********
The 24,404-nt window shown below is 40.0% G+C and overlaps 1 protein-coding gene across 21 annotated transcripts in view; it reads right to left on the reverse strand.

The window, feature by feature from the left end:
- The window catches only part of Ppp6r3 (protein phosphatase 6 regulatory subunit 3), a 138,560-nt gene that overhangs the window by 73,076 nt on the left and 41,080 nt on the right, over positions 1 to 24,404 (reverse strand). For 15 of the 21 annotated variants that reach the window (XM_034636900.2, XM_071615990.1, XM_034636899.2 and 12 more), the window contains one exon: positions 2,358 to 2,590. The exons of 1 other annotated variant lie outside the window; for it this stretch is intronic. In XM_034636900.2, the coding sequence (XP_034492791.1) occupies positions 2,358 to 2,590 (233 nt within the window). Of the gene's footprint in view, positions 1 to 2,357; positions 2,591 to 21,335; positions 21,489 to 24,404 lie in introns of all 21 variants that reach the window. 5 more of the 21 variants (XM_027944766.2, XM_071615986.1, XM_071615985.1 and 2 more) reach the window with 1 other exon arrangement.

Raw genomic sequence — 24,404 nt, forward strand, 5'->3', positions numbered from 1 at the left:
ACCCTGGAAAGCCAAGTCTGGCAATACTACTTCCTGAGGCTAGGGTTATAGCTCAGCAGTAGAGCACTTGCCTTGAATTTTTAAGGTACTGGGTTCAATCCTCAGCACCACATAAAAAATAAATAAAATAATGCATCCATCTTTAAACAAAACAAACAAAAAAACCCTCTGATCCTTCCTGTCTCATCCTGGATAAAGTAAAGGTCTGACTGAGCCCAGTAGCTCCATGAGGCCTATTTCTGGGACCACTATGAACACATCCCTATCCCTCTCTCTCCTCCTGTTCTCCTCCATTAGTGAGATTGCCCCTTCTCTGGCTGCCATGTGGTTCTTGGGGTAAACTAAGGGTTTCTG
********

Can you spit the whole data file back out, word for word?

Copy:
The 24,404-nt window shown below is 40.0% G+C and overlaps 1 protein-coding gene across 21 annotated transcripts in view; it reads right to left on the reverse strand.

The window, feature by feature from the left end:
- The window catches only part of Ppp6r3 (protein phosphatase 6 regulatory subunit 3), a 138,560-nt gene that overhangs the window by 73,076 nt on the left and 41,080 nt on the right, over positions 1 to 24,404 (reverse strand). For 15 of the 21 annotated variants that reach the window (XM_034636900.2, XM_071615990.1, XM_034636899.2 and 12 more), the window contains one exon: positions 2,358 to 2,590. The exons of 1 other annotated variant lie outside the window; for it this stretch is intronic. In XM_034636900.2, the coding sequence (XP_034492791.1) occupies positions 2,358 to 2,590 (233 nt within the window). Of the gene's footprint in view, positions 1 to 2,357; positions 2,591 to 21,335; positions 21,489 to 24,404 lie in introns of all 21 variants that reach the window. 5 more of the 21 variants (XM_027944766.2, XM_071615986.1, XM_071615985.1 and 2 more) reach the window with 1 other exon arrangement.

Raw genomic sequence — 24,404 nt, forward strand, 5'->3', positions numbered from 1 at the left:
ACCCTGGAAAGCCAAGTCTGGCAATACTACTTCCTGAGGCTAGGGTTATAGCTCAGCAGTAGAGCACTTGCCTTGAATTTTTAAGGTACTGGGTTCAATCCTCAGCACCACATAAAAAATAAATAAAATAATGCATCCATCTTTAAACAAAACAAACAAAAAAACCCTCTGATCCTTCCTGTCTCATCCTGGATAAAGTAAAGGTCTGACTGAGCCCAGTAGCTCCATGAGGCCTATTTCTGGGACCACTATGAACACATCCCTATCCCTCTCTCTCCTCCTGTTCTCCTCCATTAGTGAGATTGCCCCTTCTCTGGCTGCCATGTGGTTCTTGGGGTAAACTAAGGGTTTCTG